California's brucellosis vaccination law: Enacted as a public health measure, now in force
AuthorsW. E. Maderious
C. M. Haring
Authors AffiliationsMaderious is Junior Veterinarian in the Experiment Station, Berkeley; C. M. Haring is Dean of the School of Veterinary Medicine, Professor of Veterinary Science, and Veterinarian in the Experiment Station, Berkeley.
Hilgardia 2(1):9-16. DOI:10.3733/ca.v002n01p9. January 1948.
California's first law pertaining to the control of bovine brucellosis became effective on January 2, 1948. The vaccination of all female dairy calves with Brucella abortus Strain 19 now is compulsory under the provisions of the new law.
Also in this issue:Selection of planting stock for vineyards
Booms, depressions, and the farmer: If causes are understood, steps can be taken to lessen severity
Lemons budded: On grapefruit or sweet orange rootstocks superior to self-rooted Eurekas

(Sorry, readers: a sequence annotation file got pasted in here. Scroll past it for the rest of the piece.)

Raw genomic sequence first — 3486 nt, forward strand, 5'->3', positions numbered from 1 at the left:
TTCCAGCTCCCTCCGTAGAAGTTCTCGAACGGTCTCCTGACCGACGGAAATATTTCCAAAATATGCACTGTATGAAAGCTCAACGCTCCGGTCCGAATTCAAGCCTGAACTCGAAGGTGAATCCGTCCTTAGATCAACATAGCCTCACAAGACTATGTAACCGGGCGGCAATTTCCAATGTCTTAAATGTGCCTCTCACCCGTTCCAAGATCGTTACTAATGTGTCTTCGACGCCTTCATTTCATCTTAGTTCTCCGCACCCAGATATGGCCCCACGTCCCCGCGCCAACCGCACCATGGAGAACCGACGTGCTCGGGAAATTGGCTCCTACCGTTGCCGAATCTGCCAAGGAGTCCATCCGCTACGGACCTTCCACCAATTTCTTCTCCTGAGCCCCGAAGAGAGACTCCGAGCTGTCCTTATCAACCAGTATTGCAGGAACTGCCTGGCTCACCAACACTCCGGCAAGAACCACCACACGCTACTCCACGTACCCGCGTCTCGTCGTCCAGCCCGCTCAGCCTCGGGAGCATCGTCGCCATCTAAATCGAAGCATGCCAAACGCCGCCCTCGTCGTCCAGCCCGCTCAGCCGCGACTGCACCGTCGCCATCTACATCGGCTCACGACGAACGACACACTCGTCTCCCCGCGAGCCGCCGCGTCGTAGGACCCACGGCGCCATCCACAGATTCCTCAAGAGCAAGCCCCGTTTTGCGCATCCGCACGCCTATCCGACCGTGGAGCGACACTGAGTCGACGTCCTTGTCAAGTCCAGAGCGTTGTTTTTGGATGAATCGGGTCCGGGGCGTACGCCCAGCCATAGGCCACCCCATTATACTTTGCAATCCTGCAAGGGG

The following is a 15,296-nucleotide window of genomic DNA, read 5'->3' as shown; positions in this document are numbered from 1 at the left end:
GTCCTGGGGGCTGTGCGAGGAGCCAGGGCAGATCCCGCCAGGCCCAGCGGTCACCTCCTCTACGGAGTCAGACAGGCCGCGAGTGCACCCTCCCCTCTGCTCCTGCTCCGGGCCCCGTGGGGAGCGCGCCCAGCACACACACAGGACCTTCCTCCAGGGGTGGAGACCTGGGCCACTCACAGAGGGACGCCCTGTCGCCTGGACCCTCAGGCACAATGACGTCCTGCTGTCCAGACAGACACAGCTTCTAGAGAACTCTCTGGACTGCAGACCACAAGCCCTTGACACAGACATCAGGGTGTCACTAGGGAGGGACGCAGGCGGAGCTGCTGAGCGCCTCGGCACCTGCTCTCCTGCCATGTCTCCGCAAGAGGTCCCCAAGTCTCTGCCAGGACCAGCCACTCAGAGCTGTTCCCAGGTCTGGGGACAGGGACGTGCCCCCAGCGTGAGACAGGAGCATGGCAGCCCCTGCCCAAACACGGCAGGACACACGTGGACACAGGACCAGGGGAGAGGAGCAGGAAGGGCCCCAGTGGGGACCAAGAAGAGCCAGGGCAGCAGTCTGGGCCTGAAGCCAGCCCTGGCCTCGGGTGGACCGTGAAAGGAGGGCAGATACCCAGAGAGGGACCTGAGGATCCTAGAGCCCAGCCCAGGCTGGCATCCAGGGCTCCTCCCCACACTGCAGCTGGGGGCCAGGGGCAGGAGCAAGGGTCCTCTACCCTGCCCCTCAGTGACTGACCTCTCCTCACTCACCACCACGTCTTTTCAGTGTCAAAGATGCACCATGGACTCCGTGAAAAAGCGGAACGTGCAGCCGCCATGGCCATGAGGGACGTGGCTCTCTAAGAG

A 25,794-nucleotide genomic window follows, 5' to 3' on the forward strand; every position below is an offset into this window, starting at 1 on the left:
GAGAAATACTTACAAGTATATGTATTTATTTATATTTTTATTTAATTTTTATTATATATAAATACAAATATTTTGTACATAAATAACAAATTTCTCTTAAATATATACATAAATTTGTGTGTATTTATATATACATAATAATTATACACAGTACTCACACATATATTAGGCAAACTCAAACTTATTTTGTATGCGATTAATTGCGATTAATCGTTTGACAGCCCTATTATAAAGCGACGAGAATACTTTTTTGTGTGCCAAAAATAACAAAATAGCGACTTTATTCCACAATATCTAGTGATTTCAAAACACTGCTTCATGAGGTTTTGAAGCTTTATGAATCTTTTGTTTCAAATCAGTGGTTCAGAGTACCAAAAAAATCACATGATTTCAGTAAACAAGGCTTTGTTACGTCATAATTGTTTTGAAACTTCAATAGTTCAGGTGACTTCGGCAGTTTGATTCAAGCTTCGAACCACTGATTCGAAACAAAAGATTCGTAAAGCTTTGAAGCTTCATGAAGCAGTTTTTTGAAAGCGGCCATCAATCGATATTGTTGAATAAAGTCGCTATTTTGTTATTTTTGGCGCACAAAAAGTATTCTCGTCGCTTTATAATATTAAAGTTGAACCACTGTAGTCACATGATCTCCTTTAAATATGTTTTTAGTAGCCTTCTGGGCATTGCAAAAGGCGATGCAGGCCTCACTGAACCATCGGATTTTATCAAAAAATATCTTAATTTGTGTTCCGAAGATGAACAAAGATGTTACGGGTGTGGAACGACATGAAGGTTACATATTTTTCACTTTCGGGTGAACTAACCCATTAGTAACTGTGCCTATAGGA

Milk goats: Improvement through a breeding program
Turkeys: Recent research in breeding, use of lights, handling of hatching eggs, and in feeding
Concepts of health: Broadened by new knowledge of nutrition and disease-causing factors
Eight new forage plants: Developed for California ranges
Housing transient labor: Farmers may find it expedient to increase their housing facilities for seasonal workers
Nitrogen fertilizer: Usually beneficial to soils of California
Aster leaf miner: Chlordane and benzene hexachloride promising as control insecticides
Anemia: In baby pigs can be prevented
Red scale in citrus: Control affected by grove location and pest's post-treatment build-up